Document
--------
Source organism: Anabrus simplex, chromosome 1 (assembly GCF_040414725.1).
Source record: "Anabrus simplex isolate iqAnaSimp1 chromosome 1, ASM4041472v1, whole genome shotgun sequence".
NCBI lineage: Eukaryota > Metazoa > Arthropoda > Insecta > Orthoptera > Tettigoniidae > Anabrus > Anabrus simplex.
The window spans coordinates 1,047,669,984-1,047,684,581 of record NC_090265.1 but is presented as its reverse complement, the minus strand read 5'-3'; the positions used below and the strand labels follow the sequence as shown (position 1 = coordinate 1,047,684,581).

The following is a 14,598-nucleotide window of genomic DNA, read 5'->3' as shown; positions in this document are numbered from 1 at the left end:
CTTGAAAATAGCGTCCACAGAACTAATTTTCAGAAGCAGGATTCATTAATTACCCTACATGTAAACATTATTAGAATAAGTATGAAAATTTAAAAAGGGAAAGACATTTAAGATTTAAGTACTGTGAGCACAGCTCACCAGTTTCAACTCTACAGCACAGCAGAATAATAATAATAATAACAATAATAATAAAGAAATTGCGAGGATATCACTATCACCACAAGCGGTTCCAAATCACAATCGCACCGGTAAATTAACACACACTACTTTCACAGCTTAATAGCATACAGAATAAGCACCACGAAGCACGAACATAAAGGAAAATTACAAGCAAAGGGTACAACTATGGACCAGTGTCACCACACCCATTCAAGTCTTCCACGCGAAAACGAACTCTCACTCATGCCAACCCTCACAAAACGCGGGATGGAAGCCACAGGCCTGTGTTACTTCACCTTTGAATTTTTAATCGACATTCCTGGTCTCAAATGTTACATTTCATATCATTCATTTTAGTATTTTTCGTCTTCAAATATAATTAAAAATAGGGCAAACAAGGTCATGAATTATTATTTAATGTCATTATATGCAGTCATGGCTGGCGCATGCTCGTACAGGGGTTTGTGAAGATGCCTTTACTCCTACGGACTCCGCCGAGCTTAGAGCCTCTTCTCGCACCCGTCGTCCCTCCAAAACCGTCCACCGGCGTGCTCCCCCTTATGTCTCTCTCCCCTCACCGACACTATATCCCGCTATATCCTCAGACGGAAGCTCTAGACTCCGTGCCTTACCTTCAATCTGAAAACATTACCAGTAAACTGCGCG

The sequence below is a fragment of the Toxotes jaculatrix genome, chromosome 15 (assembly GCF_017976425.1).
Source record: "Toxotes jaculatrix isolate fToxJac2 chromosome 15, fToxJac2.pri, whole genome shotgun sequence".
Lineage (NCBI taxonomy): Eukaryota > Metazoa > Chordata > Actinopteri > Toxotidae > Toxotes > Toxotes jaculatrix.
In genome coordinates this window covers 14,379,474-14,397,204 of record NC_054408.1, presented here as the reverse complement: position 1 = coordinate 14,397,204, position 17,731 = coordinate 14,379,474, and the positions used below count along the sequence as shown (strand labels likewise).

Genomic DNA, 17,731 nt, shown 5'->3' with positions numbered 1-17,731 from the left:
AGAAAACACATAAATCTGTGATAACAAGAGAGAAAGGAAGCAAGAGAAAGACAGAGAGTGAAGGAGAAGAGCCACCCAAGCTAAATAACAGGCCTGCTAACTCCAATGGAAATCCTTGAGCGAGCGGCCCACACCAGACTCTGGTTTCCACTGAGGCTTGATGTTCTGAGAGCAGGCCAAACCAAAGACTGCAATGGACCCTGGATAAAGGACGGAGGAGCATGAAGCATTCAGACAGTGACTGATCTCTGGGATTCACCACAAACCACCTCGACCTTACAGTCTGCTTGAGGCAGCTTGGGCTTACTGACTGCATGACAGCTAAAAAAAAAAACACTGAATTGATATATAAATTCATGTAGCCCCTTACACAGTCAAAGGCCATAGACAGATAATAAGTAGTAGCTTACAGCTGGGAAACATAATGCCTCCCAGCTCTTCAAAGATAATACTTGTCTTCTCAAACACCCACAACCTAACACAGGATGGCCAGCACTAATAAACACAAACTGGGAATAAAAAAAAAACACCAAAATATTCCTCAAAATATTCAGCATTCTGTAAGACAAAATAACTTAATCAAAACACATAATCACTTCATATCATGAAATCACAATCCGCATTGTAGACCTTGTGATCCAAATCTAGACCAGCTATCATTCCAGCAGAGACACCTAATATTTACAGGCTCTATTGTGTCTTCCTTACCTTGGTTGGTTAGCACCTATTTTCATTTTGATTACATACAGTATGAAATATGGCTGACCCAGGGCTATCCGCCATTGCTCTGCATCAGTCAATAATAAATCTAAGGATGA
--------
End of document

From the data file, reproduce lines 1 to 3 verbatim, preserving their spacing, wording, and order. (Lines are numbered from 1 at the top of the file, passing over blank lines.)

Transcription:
Source organism: Anabrus simplex, chromosome 1 (assembly GCF_040414725.1).
Source record: "Anabrus simplex isolate iqAnaSimp1 chromosome 1, ASM4041472v1, whole genome shotgun sequence".
NCBI lineage: Eukaryota > Metazoa > Arthropoda > Insecta > Orthoptera > Tettigoniidae > Anabrus > Anabrus simplex.